The birth of a child is supposed to be the happiest, most joyful and fulfilling time of a parent’s life. The reality is that many new moms find themselves feeling down and out of sorts. Some dads experience it, too.
It’s a huge disservice to call this phenomenon ‘the baby blues.’ Postpartum depression is real and must not be dismissed because of its cute nickname says one local advocate, who urges all new parents to be mindful of themselves and to not suffer needlessly.
Tascheleia Marangoni started the Postpartum Depression Awareness Project, the Edmonton-based group that works to raise awareness of the issue and other postpartum mood disorders. Mostly, she admits, it is meant as a one-stop shop of resources for the people who need the help. She knows. She was there.
“It stems from personal experience and struggling with trying to find help and getting the wrong help,” she says. “I had postpartum depression with my first and third children.”
Late in her pregnancy with her third child, she noticed that she was getting the same symptoms as before.
“I was looking for help even toward the end of the pregnancy, and yeah, I did get fed up. It felt like a wild goose chase. I would come across something that led me to another resource, which led me to something else. It seemed like everything was a dead end or not the kind of help that I needed, or not specific enough. It was very frustrating.”
The Project then is a concerted effort to connect all of the dots so that people don’t have to go through what she did. While there is no physical office location, there is an extensive set of electronic resources available at its website at www.ppda.ca. Site visitors can access information and instructions about self-screening, support groups, nutrition, exercise and prevention.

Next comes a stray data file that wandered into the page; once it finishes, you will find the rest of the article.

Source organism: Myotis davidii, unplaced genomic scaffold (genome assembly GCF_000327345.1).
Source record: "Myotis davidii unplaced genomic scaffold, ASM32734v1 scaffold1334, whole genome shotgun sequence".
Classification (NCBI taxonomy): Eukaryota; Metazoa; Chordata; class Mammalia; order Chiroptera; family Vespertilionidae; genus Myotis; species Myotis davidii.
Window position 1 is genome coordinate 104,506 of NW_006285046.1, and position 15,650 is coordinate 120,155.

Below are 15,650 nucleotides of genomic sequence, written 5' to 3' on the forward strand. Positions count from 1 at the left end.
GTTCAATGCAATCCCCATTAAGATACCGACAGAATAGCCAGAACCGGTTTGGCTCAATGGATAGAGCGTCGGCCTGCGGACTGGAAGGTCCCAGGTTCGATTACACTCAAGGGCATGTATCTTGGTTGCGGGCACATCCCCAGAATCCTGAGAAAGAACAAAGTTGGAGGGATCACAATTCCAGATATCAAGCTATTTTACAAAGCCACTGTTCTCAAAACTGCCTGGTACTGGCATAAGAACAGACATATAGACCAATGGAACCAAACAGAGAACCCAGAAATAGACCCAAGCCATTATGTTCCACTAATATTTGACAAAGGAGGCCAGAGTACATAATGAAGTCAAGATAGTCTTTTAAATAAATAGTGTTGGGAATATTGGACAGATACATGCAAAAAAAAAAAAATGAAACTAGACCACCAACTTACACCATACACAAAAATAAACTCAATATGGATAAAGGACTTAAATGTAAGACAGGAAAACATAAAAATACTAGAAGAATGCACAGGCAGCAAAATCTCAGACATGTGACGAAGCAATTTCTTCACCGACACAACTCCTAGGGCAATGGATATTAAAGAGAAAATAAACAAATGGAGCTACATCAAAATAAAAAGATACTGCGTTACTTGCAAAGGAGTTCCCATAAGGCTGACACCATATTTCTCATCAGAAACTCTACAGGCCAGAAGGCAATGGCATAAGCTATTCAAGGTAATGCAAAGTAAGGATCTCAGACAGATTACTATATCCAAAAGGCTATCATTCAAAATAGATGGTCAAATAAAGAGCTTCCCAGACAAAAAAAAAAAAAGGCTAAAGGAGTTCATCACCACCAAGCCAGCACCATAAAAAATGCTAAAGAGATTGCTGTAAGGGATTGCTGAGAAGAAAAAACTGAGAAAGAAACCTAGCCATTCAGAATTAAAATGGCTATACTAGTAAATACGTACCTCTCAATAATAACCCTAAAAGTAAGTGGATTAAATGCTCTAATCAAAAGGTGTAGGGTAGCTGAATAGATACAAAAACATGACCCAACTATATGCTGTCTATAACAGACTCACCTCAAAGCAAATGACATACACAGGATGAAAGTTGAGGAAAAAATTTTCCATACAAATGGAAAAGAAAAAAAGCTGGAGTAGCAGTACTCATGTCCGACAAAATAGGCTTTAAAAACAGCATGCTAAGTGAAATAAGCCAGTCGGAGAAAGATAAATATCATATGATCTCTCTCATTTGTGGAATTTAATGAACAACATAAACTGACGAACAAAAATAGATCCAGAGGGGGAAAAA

Spreading the message further
Marangoni has also found some friends in high places. She convinced the mayors of St. Albert, Edmonton, Calgary, Stony Plain, Sherwood Park, Leduc and Fort Saskatchewan to proclaim January as Postpartum Depression Awareness Month.
She said that postpartum depression and other postpartum mood disorders affect approximately 15 per cent of new moms within the first year of giving birth. Part of the problem is that many people don’t report their struggles and end up suffering in silence.
Through this awareness campaign, she hopes to remove much of the negative stigma to let people know that it’s okay to ask for help. She sits on various committees as well and suggests that even Alberta Health Services is exploring the option of having all moms screened at their six-week check-ups after delivery. Even that isn’t a perfect answer.
“A lot of the time it doesn’t happen in that first six weeks. It could happen six months later or a year after. There isn’t an easy solution for this because it’s such a complex issue. Really, the solution is education and awareness.”
She added that postpartum depression doesn’t have any direct causes, but the mother’s general health (including mental health) and nutrition are compelling factors. Hormone levels during pregnancy also are thought to play a significant part.
To mark the end of Postpartum Depression Awareness Month, her group is hosting a special event at West Edmonton Mall today. From noon to 6 p.m. anyone can stop by the PPDA Mommy trade fair. Attendance is free and open to all. For more information about post-partum depression, the PPDA Month or today’s Mommy Event, contact Marangoni at 780-903-7418 or visit www.ppda.ca.